“The war on global warming is a war on consumerism”. ‘The Coalition of the Willing’ video summarized the idea and essence of this week’s readings. Collaboration. With Web 2.0, social networking and the culture shift of the 21st century, we have been given opportunities greater than we can imagine. The video argues just this. That it is through collaboration and the privileges of today which allow us to invoke a revolution greater than that of the 60’s to help save our world from consumerism (Knife Party, Rayner and Robson 2010).
“Micropolitics, or the creation of techniques for collaboration, involve experimentation and an openness to be experimental. Micropolitics then, offers a point of departure for a new kind of politics” (Jellis, T 2009). The definition of collaboration itself and its components opens new avenues for the operation of today’s society, via networks that have previously never existed thanks to the internet.
“The nations formerly known as the third world have become a rising, roaring middle. Nascent technologies like cleantech and nanotech hint at hitherto unimagined possibilities. The “corporation” is mitotically dividing into many different kinds of commercial entities, whether social businesses, hedge funds, or “for benefit” corporations. Today, as then, the world is shedding yesterday’s skin.” (Anon 2010)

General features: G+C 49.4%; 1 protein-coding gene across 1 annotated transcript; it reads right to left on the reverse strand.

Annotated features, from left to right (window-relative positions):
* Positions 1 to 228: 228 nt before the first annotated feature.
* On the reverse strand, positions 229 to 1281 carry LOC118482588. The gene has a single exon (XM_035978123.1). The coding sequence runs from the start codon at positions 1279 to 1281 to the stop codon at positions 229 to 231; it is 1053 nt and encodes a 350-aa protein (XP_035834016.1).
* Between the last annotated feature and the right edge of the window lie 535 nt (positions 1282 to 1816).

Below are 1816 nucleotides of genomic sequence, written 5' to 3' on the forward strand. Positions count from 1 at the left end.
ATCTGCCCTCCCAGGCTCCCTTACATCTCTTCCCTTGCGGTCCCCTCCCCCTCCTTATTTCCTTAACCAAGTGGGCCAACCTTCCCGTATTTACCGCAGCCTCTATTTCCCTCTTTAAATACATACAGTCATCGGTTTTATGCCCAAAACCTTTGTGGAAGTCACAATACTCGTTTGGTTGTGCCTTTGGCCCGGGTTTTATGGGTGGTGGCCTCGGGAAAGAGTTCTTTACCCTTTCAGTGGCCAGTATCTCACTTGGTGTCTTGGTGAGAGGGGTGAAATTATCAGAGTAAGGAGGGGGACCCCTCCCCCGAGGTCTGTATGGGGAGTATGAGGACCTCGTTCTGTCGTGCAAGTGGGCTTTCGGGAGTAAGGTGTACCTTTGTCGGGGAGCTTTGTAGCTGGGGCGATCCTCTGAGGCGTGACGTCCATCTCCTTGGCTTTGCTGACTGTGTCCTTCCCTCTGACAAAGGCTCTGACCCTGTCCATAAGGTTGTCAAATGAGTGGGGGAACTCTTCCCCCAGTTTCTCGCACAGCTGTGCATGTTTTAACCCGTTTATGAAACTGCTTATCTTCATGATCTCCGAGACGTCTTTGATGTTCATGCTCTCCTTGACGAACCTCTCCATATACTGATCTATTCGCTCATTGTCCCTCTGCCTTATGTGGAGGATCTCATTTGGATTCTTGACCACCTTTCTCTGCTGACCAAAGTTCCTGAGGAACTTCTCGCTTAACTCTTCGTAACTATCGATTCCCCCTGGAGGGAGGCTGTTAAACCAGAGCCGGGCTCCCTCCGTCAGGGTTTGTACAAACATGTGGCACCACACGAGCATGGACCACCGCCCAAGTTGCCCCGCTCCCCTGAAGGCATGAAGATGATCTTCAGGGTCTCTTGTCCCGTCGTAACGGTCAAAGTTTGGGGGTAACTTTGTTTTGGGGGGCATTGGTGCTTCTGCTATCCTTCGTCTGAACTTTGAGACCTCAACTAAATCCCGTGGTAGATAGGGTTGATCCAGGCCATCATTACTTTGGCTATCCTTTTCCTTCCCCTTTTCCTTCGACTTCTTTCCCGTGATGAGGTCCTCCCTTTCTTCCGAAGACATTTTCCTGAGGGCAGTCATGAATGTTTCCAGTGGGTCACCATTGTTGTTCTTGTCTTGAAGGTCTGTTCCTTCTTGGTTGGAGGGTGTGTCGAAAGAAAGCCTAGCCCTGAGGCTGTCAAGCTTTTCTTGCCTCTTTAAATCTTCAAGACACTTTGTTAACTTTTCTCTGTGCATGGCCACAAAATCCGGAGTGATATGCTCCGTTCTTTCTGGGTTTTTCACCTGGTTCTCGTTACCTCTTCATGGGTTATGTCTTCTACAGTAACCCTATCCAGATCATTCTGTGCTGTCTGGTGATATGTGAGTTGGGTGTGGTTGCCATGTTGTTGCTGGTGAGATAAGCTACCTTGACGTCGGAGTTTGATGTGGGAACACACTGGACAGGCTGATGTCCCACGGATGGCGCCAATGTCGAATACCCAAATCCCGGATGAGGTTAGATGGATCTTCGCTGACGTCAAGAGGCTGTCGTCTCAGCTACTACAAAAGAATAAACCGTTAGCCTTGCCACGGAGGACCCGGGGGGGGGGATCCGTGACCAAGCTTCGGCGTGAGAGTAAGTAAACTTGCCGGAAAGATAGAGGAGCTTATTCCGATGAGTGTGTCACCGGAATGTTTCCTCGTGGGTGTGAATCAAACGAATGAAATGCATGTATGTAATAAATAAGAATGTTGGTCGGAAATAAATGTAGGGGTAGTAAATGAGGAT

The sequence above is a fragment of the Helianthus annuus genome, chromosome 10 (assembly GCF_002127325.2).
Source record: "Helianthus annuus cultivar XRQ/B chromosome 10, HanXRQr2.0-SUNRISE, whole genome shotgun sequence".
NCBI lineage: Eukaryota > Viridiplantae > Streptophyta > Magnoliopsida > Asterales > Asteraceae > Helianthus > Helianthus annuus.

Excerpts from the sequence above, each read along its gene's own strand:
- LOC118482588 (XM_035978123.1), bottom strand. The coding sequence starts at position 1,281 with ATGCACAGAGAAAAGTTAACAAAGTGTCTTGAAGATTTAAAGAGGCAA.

What then happens to our world? An open source world rallies and builds up against the long known capitalist regime. Do we adapt? How do we adapt? Are we living the future now, are we in it?
Although many agree such a system of micropolitics and collaboration is ever escalating and a way of the future, not everyone agrees that it is beneficial:
“Lone geniuses are out. Collaboration is in. But there’s a problem with this view. Research strongly suggests that people are more creative when they enjoy privacy and freedom from interruption.” (Cain 2012)
There is no simple answer, but a collaborative network much like what the short film by Knife Party presents to us, gives us a simple structure, and most importantly emphasizes that we all have the tools. The first step is creating an online wiki, the second a collaborative research front and the third a catalyst (like social networking) (Knife Party, Rayner and Robson 2010). The blueprint is there, so is the knowledge, ecologies are becoming larger and easily accessible to just about anyone, anything is possible.
The ironic counterpart of the ‘Coalition of the Willings’’ video (courtesy of YouTube)
- Anon. (2010) ‘Elinor Ostrom’, p2p foundation, accessed 30/04/2012 <http://p2pfoundation.net/Elinor_Ostrom>
- Axelbigfish (2008), ‘fahrenheit 9/11 coalition of the willing’, YouTube, accessed 29/04/2012, <http://www.youtube.com/watch?v=3WNwXFE9yBs&feature=related>
- Cain, S (2012) ‘The Rise of the New Groupthink’, The New York Times, January 13, accessed 30/04/2012 <http://www.nytimes.com/2012/01/15/opinion/sunday/the-rise-of-the-new-groupthink.html>
- Jellis, T (2009) ‘Disorientation and micropolitics: a response’, spacesof[aesthetic]experimentation, accessed 30/04/2012 <http://www.spacesofexperimentation.net/montreal/disorientation-and-micropolitics-a-response/>
- Knife Party and Rayner, T and Robson, S (2010) Coalition of the Willing, COTW, accessed 29/04/2012 <http://coalitionofthewilling.org.uk/>